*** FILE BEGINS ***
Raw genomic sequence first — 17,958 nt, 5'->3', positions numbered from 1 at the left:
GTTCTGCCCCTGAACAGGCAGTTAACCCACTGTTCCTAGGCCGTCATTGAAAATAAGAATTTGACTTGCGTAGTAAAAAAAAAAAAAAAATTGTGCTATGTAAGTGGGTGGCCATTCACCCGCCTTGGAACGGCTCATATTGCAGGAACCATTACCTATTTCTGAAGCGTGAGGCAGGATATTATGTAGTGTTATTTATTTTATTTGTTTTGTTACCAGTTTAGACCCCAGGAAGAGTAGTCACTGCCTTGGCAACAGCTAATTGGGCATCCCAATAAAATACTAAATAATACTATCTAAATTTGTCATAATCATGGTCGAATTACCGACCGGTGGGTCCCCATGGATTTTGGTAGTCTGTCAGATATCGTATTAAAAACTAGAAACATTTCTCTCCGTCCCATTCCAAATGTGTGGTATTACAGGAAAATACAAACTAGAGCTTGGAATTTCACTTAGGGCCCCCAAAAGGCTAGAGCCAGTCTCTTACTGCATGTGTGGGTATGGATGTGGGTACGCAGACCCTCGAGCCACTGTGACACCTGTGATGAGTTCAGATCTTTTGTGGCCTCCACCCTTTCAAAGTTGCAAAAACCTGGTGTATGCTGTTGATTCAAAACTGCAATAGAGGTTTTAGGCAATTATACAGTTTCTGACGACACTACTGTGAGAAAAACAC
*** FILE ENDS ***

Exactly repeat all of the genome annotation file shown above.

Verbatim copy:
Raw genomic sequence first — 17,958 nt, 5'->3', positions numbered from 1 at the left:
GTTCTGCCCCTGAACAGGCAGTTAACCCACTGTTCCTAGGCCGTCATTGAAAATAAGAATTTGACTTGCGTAGTAAAAAAAAAAAAAAAATTGTGCTATGTAAGTGGGTGGCCATTCACCCGCCTTGGAACGGCTCATATTGCAGGAACCATTACCTATTTCTGAAGCGTGAGGCAGGATATTATGTAGTGTTATTTATTTTATTTGTTTTGTTACCAGTTTAGACCCCAGGAAGAGTAGTCACTGCCTTGGCAACAGCTAATTGGGCATCCCAATAAAATACTAAATAATACTATCTAAATTTGTCATAATCATGGTCGAATTACCGACCGGTGGGTCCCCATGGATTTTGGTAGTCTGTCAGATATCGTATTAAAAACTAGAAACATTTCTCTCCGTCCCATTCCAAATGTGTGGTATTACAGGAAAATACAAACTAGAGCTTGGAATTTCACTTAGGGCCCCCAAAAGGCTAGAGCCAGTCTCTTACTGCATGTGTGGGTATGGATGTGGGTACGCAGACCCTCGAGCCACTGTGACACCTGTGATGAGTTCAGATCTTTTGTGGCCTCCACCCTTTCAAAGTTGCAAAAACCTGGTGTATGCTGTTGATTCAAAACTGCAATAGAGGTTTTAGGCAATTATACAGTTTCTGACGACACTACTGTGAGAAAAACAC